HBM: How did you pull all the different facets of the business together? Did you have a team at the start?
O’Brien: “In the beginning it was just my wife and I for the most part. We had a few friends helping out in the casting department, but we put together the entire business model from scratch and all of its components from scratch. We came from the TV world, so we did have an idea about what we needed in order to put the production together. My father ran his own company and therefore I had an idea as to what was needed from a business standpoint. My father and father-in-law have been executives their entire lives and they gave us a lot of insight in the beginning. To be honest though, we just followed our hearts and took what we felt was the right path to take. We made A LOT of mistakes, but we made sure they were lessons learned. I took every step possible to limit the damage potential of every avenue we pursued and so far it has paid off. We started with incredibly talented actors and we quickly realized that the modern day story lines and this incredible cast were the reason people were coming to see the show. So we decided at that point to focus on the talent and the interaction more than anything. The venues are not as important as we had thought, but they do play a role. No one wants to walk into a venue that is dirty, smells strange, feels unsafe, etc, but we assured ourselves that the guests were coming to these venues to see the Dinner Detective and not the other way around. We could move if things didn’t work out and they would follow. Most of our partnerships at this time are with hotels due to the consistency of their service, staff, food, cleanliness, etc. It also provides all of our corporate clients with a one stop shop should they want to host a meeting, block rooms, etc after or before our event with them.”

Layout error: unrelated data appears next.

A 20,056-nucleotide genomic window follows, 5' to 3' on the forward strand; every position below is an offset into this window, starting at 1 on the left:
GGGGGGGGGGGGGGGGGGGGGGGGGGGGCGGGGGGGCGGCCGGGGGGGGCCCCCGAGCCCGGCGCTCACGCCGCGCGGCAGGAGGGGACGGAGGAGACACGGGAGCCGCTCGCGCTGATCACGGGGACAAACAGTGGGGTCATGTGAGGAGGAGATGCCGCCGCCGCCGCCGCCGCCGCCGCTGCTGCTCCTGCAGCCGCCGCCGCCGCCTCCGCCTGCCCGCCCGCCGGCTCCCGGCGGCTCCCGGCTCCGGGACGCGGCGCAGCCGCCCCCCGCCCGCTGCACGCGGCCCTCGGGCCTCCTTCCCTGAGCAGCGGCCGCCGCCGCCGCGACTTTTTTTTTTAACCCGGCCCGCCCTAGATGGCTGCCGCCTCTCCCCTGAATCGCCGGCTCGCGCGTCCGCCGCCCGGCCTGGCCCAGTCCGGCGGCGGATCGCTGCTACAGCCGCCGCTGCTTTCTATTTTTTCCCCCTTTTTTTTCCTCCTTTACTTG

HBM: What are some of the greatest achievements your venture has accomplished?
O’Brien: “1. Securing more than 50 locations nationwide (and still growing). 2. Revenue topping 7 million. 3. Seeing double digit growth during the Great Recession.”
HBM: Where do you see The Dinner Detective in five years?
O’Brien: “1. Expanding overseas. 2. Entering/having partnerships with cruise lines and/or theme parks. 3. Passing the 100 locations marker.”
HBM: How does The Dinner Detective help bring small business teams together?